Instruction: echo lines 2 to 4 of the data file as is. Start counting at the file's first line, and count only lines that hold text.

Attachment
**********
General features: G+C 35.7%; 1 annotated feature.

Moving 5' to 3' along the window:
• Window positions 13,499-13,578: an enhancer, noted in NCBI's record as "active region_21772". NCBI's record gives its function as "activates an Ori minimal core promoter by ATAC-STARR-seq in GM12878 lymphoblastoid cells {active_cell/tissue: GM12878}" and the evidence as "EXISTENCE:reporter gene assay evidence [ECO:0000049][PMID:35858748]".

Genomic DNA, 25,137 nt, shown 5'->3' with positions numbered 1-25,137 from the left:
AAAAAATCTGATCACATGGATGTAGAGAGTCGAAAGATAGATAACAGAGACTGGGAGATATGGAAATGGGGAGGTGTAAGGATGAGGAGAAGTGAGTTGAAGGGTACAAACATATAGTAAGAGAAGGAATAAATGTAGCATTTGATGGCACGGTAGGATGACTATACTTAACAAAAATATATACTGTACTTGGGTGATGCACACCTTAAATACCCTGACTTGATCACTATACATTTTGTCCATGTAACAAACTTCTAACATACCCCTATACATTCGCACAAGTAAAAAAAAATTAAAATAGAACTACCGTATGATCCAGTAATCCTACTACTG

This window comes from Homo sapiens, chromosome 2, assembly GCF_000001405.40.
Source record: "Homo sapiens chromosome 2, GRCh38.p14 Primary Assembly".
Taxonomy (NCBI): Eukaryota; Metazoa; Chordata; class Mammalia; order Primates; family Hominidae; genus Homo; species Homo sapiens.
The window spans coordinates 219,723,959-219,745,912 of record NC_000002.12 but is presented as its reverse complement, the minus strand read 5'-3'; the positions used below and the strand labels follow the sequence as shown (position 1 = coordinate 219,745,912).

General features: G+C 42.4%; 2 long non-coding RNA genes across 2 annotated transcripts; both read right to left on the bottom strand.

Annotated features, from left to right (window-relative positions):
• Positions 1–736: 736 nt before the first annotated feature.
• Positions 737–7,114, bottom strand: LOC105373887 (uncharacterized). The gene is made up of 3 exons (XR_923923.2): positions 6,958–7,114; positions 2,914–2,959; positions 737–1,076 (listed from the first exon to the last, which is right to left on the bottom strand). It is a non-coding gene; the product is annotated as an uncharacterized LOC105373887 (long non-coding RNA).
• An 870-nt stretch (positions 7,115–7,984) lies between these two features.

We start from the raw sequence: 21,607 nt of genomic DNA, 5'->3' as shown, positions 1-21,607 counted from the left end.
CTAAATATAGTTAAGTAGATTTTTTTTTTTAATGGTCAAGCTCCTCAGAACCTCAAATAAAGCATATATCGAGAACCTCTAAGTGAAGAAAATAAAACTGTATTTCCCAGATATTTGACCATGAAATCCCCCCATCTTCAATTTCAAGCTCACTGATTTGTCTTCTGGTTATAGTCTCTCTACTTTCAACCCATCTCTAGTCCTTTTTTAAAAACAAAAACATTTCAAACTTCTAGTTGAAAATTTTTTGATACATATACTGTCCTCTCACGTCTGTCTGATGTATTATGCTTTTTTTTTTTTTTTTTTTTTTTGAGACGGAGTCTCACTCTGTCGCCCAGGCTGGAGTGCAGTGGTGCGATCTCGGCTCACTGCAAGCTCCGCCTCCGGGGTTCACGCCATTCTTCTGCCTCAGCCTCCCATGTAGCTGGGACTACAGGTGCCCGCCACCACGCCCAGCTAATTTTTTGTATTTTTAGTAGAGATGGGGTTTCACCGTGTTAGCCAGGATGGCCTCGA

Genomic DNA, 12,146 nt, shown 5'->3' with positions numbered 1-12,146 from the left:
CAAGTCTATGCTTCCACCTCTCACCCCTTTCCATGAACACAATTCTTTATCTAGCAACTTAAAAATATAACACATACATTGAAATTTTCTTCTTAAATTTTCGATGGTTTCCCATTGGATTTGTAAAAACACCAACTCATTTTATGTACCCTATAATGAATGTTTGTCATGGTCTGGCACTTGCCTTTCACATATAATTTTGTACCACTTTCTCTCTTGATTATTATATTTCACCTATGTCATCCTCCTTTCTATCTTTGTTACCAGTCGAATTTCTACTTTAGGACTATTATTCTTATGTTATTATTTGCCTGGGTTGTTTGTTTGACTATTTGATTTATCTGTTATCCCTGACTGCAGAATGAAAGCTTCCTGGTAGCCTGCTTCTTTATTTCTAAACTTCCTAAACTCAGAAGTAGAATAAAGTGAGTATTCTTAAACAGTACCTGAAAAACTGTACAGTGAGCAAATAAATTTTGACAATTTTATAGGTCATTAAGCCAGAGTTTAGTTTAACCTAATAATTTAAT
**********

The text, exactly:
Moving 5' to 3' along the window:
• Window positions 13,499-13,578: an enhancer, noted in NCBI's record as "active region_21772". NCBI's record gives its function as "activates an Ori minimal core promoter by ATAC-STARR-seq in GM12878 lymphoblastoid cells {active_cell/tissue: GM12878}" and the evidence as "EXISTENCE:reporter gene assay evidence [ECO:0000049][PMID:35858748]".

Genomic DNA, 25,137 nt, shown 5'->3' with positions numbered 1-25,137 from the left: